Joyce El-Khoury (Mirra), Airam Hernández (King), Oleksandr Pushniak (Beleso), Weimar Staatskapelle, Kirill Karabits (conductor)
Present day listeners do not think of Liszt as an operatic composer but during the 1840s, before drafting any of his symphonic poems, his strategic ambition was precisely to become a composer of opera! However only an an unsuccessful juvenile work (Don Sanche) survives – all of his other planned operas of the 1840s and 1850s remained the embryos of ambition. What we have on this release is Sardanapalo: the only mature opera for which Liszt left any significant music. He had composed almost the entire first act before abandoning it thereafter.
The score that Liszt left in manuscript is not performable. It was written in a hybrid piano-vocal score, often in shorthand and in some places a great many details are missing but the vocal parts are fully notated and are continuous. Fortunately this was sufficient for a skilled musicologist and cultural historian to put together a score fit performance. Thus this single act was heard for the first time ever last Summer, in Weimar, thanks to the painstaking reconstruction carried out by the Cambridge-based David Trippett.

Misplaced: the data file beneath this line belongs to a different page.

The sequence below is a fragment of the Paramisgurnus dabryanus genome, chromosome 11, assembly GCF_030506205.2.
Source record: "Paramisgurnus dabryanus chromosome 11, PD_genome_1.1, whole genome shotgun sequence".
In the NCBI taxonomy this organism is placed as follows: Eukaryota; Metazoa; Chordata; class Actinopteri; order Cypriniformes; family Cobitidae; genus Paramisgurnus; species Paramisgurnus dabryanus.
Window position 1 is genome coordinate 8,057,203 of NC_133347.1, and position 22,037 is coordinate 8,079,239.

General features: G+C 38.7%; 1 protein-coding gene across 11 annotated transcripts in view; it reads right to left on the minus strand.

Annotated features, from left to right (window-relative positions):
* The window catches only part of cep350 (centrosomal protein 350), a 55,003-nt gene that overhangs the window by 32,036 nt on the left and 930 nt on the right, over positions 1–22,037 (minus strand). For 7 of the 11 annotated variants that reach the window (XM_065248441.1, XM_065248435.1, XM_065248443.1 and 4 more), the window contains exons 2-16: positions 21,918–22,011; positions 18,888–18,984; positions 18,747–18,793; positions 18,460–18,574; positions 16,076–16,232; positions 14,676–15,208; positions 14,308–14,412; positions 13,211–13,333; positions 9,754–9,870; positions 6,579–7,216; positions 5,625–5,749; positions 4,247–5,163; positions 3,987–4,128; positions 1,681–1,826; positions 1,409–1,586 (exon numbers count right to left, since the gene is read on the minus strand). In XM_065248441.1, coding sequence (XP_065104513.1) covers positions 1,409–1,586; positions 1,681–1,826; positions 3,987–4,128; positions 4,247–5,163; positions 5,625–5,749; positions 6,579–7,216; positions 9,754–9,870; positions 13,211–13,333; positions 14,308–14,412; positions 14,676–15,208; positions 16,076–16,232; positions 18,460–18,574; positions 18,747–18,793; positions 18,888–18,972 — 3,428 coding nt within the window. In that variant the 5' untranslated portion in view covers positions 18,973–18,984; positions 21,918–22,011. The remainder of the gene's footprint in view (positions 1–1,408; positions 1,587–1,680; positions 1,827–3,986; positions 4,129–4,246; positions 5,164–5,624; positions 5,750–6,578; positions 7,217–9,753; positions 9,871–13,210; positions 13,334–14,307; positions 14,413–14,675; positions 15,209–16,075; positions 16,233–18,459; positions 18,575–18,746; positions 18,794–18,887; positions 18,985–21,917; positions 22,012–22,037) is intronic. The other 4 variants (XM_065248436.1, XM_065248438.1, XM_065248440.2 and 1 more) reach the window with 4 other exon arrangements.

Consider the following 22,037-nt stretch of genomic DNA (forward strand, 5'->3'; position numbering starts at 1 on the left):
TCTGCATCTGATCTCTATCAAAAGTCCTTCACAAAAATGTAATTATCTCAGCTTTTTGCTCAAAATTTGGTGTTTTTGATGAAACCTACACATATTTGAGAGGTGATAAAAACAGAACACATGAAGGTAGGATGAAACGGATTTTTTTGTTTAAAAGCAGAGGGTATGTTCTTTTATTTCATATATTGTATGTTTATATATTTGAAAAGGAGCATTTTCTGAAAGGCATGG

Thanks to his painstaking efforts, we are able to sit at home and hear this operatic act much as Liszt might have envisioned it. We are presented with a fascinating mixture of the Italianate and Germanic. There are some lengthy stretches of bel canto melody interspersed with darker outbursts within the work. Listening to the piece one senses that Liszt is indebted to the world of Bellini and Donizetti whilst there are fascinating glimpses of the sound world of Wagnerian opera.
The choral singing is strong throughout and the soloists perform magnificently; coping well with Liszt’s taxing demands on them (which shows his inexperience in writing for the operatic voice). The orchestral players, under Kirill Karabits, are on top of their game and give us a weighty performance with piercing brass and thrusting strings that have been captured in top quality sound by the Audite team.
This release, which also includes the symphonic poem Mazeppa, is an important addition to the range of works by Liszt that have appeared on record. However it has far more than mere curiosity value: Trippett’s reconstruction sounds authentic and whilst listening one can imagine that it was completed by Liszt! Thus we have a fascinating reconstruction and performance that I can recommend to all listeners who are willing to branch out from the ordinary. I can see myself returning to this recording more than once – well done to all involved in this enterprising project.